Senior BBC journalist John Sudworth and his wife Yvonne Murray, a journalist for Ireland’s RTÉ news, have left China after mounting safety concerns.
Ms Murray said her family left China due to the ‘pressure and threats from the Chinese government’ in relation to Mr Sudworth’s reports on the genocide of Uyghur Muslims in Xinjiang and the origins of the COVID-19 virus. Mr Sudworth has faced disinformation spread by Chinese authorities, including the sharing of footage taken from police cameras, the Foreign Correspondents’ Club of China (FCCC) has said.
The BBC released a statement saying Sudworth’s award-winning work ‘exposed truths the Chinese authorities did not want the world to know.’ Mr Sudworth will remain the BBC’s China correspondent and will report from Taiwan, having left China on 23 March following nine years reporting from Beijing. Joanne Ou, a spokesperson for Taiwan’s foreign ministry has said the region will ‘welcome all reporters from media outlets to come to Taiwan and enjoy freedom of the press and speech,’ although she clarified she could not speak on the individual case of Sudworth and his family.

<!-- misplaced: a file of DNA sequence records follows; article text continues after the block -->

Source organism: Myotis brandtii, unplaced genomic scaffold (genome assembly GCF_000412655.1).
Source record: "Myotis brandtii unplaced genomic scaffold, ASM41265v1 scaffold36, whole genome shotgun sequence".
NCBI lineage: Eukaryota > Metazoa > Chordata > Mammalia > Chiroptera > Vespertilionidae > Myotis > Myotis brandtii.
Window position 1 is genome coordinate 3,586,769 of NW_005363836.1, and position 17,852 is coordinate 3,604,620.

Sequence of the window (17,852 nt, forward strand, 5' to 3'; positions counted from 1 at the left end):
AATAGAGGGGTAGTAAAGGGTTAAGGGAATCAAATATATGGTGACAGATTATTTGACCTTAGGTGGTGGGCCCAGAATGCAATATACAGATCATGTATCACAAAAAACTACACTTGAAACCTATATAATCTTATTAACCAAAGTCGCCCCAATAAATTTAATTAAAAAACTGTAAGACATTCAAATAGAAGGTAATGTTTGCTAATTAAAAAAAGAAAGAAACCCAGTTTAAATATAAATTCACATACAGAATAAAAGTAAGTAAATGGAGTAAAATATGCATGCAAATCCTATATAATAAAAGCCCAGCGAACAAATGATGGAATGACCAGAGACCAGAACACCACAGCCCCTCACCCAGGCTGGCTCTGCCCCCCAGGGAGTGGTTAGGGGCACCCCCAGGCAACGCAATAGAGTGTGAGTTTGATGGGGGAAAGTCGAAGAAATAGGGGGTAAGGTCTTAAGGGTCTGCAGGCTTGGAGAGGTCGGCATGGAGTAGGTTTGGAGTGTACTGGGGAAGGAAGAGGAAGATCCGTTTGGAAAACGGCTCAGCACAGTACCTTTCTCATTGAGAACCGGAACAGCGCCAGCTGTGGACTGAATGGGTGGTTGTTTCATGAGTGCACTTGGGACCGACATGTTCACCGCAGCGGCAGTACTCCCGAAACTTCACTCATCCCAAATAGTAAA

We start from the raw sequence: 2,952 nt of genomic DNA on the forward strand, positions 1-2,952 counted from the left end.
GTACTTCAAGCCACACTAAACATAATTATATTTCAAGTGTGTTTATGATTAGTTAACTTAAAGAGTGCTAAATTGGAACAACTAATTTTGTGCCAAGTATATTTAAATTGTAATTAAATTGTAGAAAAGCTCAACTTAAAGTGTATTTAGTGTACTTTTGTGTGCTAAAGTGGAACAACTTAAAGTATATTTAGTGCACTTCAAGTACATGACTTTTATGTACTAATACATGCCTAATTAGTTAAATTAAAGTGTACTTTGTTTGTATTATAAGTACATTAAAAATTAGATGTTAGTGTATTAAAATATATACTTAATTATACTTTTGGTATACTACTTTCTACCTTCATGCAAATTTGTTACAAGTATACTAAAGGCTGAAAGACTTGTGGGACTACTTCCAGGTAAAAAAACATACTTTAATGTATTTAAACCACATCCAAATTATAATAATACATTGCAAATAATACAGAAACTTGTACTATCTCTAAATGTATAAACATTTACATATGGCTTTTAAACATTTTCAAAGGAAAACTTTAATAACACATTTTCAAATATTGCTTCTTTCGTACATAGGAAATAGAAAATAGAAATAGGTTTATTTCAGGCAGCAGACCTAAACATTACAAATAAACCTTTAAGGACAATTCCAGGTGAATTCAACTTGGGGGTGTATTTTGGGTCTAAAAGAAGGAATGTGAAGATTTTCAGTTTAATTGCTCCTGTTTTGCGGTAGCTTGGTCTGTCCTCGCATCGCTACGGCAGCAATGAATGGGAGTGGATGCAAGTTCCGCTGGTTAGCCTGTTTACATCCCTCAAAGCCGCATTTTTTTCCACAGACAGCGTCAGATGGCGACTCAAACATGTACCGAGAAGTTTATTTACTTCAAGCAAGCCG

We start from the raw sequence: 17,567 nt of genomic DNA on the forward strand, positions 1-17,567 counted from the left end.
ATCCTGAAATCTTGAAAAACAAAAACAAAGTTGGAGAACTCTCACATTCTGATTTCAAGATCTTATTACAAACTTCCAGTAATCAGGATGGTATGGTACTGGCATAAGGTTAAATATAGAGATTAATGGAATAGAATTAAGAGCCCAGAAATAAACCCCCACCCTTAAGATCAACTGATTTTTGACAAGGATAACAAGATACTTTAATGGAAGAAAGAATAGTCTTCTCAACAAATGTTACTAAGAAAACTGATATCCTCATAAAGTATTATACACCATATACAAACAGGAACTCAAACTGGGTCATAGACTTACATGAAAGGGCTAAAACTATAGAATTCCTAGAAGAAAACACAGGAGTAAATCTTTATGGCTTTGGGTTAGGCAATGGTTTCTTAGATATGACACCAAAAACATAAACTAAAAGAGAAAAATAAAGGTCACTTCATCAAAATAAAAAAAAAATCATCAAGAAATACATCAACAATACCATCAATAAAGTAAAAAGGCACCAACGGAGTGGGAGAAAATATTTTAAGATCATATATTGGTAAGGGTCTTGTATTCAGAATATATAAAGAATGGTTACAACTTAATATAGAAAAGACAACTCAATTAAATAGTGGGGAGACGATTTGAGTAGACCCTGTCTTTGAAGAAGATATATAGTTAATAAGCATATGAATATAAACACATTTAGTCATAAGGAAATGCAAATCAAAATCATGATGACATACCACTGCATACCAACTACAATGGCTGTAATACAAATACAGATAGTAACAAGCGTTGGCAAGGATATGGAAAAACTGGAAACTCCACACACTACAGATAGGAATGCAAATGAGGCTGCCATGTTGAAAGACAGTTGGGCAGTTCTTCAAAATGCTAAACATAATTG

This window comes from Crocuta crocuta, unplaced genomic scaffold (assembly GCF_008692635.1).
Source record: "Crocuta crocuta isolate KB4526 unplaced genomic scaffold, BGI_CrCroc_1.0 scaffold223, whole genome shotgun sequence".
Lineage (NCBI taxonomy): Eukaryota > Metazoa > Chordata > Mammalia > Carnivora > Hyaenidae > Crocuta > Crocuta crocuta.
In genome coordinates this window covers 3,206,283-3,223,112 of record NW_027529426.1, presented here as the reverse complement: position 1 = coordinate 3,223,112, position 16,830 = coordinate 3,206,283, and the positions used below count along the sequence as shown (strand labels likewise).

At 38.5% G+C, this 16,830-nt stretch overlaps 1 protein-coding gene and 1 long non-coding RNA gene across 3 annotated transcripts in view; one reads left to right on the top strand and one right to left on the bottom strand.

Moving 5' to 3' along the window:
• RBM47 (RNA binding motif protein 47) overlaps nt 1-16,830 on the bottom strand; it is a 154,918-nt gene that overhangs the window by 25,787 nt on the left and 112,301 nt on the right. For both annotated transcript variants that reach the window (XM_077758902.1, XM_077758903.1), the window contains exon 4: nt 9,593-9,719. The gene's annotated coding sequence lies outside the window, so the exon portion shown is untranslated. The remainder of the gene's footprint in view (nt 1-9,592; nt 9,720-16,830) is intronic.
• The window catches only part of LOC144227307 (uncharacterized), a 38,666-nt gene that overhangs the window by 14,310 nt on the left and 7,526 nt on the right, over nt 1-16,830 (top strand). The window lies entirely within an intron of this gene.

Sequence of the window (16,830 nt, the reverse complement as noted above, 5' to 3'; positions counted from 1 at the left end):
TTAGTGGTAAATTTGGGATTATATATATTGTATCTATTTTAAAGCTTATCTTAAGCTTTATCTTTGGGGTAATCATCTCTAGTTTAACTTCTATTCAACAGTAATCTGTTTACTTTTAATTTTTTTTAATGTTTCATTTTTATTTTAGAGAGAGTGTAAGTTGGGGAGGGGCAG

The departure of the journalists is another loss for Beijing’s declining foreign press corps. Last year an estimated 18 journalists left China, one journalist was detained and two returned to their native Australia after a diplomatic standoff. The FCC said ‘The departure of Sudworth and Murray – on top of the expulsions of at least 18 correspondents last year – is a loss for the journalism community in China and more broadly, for anyone committed to understanding the country.’
According to an annual survey by the Committee to Protect Journalists (CPJ), China was the leading jailer of journalists in 2020 for a second year in a row.